Need a fancy CPU cooler or a sound card? You've come to the right place. This is where we talk about components that, while not always strictly necessary, can improve a build in very real ways.
Aftermarket CPU coolers
Since Intel's Core i5-6600K and Core i7-6700K don't ship with stock coolers, you'll want to pick one from our selections below. Haswell-E builders will need to pick out a cooler, as well. Be careful to note your case's maximum CPU cooler height before buying one of these, as tall tower heatsinks need a lot of space.
The coolers listed below are all more powerful and quieter than the stock Intel solutions. The more affordable ones are conventional, tower-style designs with large fans, while the higher-priced Corsair H-series and Cooler Master Nepton units are closed-loop liquid coolers that can be mounted against a case's exhaust vents.
|Cooler Master Hyper 212 EVO||$34.99|
|Cooler Master Hyper D92||$44.99|
|Cooler Master Nepton 120XL||$89.99|
|Cooler Master Nepton 240M||$109.99|
As far as entry-level coolers go, it doesn't get much better than Cooler Master's Hyper 212 Evo. This is a very popular choice with over 6,000 five-star reviews at Newegg.
A more effective option for those looking to overclock might be Phanteks' PH-TC12DX, which comes with twin fans. The reviewers at TechPowerUp found that the TC12DX has substantial cooling power for its size—it held an overclocked Sandy Bridge-E chip to just 65° C under a Prime95 load. It also tops out at just 47 dBA with its fans spinning at maximum speed. Those are quite respectable numbers for this cooler's $50 price tag.
For cases that can't swallow the Hyper 212 Evo or the PH-TC12DX, consider the Cooler Master Hyper D92. It's much quieter under load than the boxed heatsink that ships with Intel CPUs, and its 5.5" (140 mm) height works well with many microATX and some Mini-ITX cases.
For builds where more extreme overclocking is in the cards, we think liquid coolers are the best bet. These coolers are entirely self-contained and require no special setup. You simply mount them against a case's exhaust vent with the fan blowing through the radiator fins, and the closed-loop liquid cooling system takes care of everything. Corsair's H60 is a good candidate for small cases that can only accomodate a slim radiator with one fan.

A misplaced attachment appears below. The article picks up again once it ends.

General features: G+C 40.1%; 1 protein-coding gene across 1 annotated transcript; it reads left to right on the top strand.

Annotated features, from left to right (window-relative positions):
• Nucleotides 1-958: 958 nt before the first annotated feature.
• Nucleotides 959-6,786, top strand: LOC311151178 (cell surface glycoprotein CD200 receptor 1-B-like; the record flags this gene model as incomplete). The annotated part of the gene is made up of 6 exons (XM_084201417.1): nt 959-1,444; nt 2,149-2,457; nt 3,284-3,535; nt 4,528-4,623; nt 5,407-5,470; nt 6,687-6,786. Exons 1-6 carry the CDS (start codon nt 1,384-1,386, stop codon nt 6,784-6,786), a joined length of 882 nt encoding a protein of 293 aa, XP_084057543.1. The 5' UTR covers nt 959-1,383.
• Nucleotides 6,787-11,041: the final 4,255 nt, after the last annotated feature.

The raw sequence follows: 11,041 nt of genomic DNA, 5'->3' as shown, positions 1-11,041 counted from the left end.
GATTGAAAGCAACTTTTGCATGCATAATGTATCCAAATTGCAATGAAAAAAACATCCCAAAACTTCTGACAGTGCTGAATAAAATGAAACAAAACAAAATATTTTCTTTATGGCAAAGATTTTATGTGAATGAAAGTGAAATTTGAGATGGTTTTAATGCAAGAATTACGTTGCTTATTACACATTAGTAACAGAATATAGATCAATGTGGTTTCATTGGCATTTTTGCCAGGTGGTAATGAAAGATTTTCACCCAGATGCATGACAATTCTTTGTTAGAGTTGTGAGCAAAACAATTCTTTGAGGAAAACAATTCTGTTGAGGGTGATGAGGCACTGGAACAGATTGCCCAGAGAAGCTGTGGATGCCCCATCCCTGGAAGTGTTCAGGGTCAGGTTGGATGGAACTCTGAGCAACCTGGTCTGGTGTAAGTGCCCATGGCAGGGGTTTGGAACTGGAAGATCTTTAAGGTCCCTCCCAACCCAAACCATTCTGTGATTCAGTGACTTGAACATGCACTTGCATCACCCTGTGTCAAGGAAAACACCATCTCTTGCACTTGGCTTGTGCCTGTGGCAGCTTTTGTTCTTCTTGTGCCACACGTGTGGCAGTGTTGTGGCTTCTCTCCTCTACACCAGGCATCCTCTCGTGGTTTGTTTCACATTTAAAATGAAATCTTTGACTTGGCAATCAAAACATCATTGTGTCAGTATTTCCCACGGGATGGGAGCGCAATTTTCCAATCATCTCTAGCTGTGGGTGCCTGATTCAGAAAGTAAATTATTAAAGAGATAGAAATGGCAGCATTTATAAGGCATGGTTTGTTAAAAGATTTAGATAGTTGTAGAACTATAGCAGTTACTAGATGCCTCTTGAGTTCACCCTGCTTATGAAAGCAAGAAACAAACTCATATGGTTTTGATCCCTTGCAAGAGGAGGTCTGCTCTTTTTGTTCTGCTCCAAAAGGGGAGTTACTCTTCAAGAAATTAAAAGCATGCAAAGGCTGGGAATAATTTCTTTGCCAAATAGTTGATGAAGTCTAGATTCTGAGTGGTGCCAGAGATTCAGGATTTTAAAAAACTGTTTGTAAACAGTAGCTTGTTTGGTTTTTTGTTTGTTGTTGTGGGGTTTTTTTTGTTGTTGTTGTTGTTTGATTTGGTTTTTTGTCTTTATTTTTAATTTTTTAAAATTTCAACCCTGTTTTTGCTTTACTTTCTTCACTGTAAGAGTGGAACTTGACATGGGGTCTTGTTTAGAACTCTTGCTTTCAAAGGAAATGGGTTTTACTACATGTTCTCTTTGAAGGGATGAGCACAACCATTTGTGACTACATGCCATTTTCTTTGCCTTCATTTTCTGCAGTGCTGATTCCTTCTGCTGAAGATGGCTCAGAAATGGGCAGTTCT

For beefier builds, we're fans of Cooler Master's Nepton 120XL and Nepton 240M all-in-one liquid coolers. The Nepton 120XL has a thick 120-mm radiator paired with two push-pull fans, while the 240M sports a humongous 240-mm heat exchanger. Both of these coolers feature Cooler Master's quiet Silencio FP 120-mm fans, and they both use the same pump head and mounting system. Pick whichever one fits your case of choice.
All of these liquid coolers take next to no space around the CPU socket, since their radiators mount to the case wall. For that reason, they're ideal for something like a Haswell-E system packed with tall memory modules. In fact, we very much recommend liquid cooling for any Haswell-E build, given how crowded the area around the socket tends to be.
A lot of folks are perfectly content with their motherboard's integrated audio these days. However, each time we conduct blind listening tests, even low-end discrete sound cards wind up sounding noticeably better than integrated audio. That's with a pair of lowly Sennheiser HD 555 headphones, too, not some kind of insane audiophile setup. If you're using halfway decent analog headphones or speakers, a sound card is a worthwhile purchase.
It's fine to stick with motherboard audio if you use digital speakers or USB headphones, since those handle the analog-to-digital conversion themselves. That said, even with digital speakers, the sound cards we recommend below will do things that typical onboard audio cannot, such as surround sound virtualization and real-time Dolby multi-channel encoding.
|Asus Xonar DSX||$53.99|
|Asus Xonar DX||$74.99|
The Xonar DSX and Xonar DX can both drive analog headphones or 7.1-channel speaker setups (either analog or digital). In our blind listening tests performed with analog headphones, these two cards sounded very similar. The DSX is the more affordable of the two, but the DX gets you Dolby Headphone virtualization in exchange for a small price premium.
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